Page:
Set, not strictly, but seemingly around the present day, most of the stories combine the ordinary concerns and obsessions of a number of characters with elements of the supernatural, either directly or through their imaginations. Victoire takes a number of prominent fairy-tale themes and plays with them. Loneliness and heartbreak are encountered many times. In Time and Silence a young boy is worked like Cinderella by his cruel mother and an encounter with a mysterious girl wondering in the snow changes the course of his life. The mist, snow, dark woods echo stories of the past, but the tale is still engaging in its nostalgic approach. Layla and the Axe references Little Red Riding Hood, except this time the sexual metaphors of the big bad wolf are translated into the big bad man in the woods, and Layla sets out on a rather explicit mission to butcher the sex offender hiding in the trees. Other stories are more contemporary: Shanty is a beautiful very short tale of a character trapped in the wrong gender finding solace in the stories of mermaids and sea creatures; they touchingly crave the ambiguity of a body without sexual organs that define its identity. In fact, this fabulous ‘queering’ of the fairy-tale recurs in The Bouquet Witch which one of the best stories in the collection. Another friendless soul is heartbroken by a young man who doesn’t return her attention in spite of his promises. She recalls a trapped young witch to avenge broken hearts everywhere and their relationship floats around friendship, to foe, to lovers in a beautifully scripted tale. Another favourite is The Earth-bound Express which turns the space after life into a train-ride of souls travelling to their next life. The banality of the train and its food trolley against the various generations of recently dead is a fun contrast.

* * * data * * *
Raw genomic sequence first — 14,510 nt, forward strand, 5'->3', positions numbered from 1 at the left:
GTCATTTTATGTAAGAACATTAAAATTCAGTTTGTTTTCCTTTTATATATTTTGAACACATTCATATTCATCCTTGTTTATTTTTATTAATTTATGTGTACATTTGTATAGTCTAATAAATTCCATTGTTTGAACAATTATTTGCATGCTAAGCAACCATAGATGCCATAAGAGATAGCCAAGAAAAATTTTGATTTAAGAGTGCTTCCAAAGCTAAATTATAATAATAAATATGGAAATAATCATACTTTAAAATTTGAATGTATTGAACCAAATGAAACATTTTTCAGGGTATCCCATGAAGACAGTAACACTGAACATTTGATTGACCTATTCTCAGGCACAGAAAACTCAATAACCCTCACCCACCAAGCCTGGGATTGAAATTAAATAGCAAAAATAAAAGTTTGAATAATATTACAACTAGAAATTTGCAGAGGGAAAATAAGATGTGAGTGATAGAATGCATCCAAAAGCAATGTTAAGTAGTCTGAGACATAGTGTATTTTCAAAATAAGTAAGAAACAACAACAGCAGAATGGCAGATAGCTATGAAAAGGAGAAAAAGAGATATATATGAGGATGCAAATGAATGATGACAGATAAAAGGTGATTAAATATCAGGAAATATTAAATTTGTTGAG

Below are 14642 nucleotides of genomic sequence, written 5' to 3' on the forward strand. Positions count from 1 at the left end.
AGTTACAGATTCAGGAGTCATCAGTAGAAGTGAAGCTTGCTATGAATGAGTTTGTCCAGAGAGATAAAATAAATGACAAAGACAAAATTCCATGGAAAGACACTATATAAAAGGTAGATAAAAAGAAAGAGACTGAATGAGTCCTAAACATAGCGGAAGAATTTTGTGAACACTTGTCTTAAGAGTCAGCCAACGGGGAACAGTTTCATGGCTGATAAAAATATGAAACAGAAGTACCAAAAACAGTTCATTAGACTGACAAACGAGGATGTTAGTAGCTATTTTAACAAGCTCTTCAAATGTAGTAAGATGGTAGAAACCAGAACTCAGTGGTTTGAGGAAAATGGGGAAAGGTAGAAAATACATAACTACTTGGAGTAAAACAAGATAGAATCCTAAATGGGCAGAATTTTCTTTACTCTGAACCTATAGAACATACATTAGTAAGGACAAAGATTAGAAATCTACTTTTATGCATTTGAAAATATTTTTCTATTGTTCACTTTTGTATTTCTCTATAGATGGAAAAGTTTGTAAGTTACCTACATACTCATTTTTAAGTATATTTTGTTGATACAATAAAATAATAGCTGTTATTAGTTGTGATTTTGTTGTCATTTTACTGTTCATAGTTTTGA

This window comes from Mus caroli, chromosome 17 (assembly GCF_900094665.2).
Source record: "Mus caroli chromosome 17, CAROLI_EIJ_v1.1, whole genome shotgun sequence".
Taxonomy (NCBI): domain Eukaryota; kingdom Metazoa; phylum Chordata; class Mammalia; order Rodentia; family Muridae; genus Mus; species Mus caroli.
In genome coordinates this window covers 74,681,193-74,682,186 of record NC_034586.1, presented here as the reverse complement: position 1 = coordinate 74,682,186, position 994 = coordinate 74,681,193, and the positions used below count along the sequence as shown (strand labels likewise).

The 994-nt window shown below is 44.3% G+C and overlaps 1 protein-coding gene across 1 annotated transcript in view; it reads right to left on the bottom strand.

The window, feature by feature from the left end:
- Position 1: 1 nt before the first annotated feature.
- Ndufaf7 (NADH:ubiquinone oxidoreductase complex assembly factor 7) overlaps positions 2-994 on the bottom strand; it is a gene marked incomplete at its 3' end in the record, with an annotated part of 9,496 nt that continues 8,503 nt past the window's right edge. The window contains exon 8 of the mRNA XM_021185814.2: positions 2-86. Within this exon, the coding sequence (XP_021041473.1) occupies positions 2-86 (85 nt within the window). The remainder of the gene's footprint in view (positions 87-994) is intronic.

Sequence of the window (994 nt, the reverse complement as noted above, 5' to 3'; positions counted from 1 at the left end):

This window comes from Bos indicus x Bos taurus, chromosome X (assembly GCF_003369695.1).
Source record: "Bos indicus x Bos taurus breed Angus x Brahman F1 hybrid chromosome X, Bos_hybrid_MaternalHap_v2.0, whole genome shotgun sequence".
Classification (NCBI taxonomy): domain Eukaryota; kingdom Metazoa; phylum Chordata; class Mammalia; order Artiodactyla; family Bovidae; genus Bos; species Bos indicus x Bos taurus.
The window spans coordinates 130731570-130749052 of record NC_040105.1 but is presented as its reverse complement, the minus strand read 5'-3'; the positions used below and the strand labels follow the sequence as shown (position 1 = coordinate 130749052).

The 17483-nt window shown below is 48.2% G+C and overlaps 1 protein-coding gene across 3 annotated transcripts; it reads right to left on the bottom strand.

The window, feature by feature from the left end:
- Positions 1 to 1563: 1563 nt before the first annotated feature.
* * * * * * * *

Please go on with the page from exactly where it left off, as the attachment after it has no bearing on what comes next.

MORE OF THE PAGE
The nine stories here are well-written. Victoire never loses the reader’s interest although some stories flow better than others. A couple of stories recur the plot of summoning the dead to avenge broken hearts that – as I have discussed above – works well for one story, but feels a little repeated later on. The tales are readable, but do not test the reader too much. They amount to a fine first collection, but do not break the mould of the short story too much. However, Victoire’s collection does have a sense of coherence about it. There is a prominent sense of place, of woods, snow and graveyards, and essentially, a type of modern, magical gothic. Loneliness is a feeling that comes across strongly in the book and many of the plot lines revolve around characters’ attempts to overcome this predicament; it lingers on from story to story and is something that the reader carries away with them. This recurrence of the most affecting of emotions make the collection more than a random selection of early experiments in fiction; it drives empathy in the reader and makes you feel that if you had the power you would do much of the same things as the characters do, for who wouldn’t want a little dose of magic available when suffering the aches of a broken heart?
Stephanie Victoire was born in London to a Mauritian family. In 2010 she graduated with a BA in Creative Writing from London Metropolitan University. In 2014 Stephanie completed her collection of fairy and folk tales entitled The Other World, It Whispers whilst on the The Almasi League writers’ programme. Two of these stories were separately published in 2015. Stephanie lives in London and is currently working on a novel, The Heart Note.
The Other World, It Whispers was published by Salt Publishing on 15th November 2016.
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Review by Jessica Gregory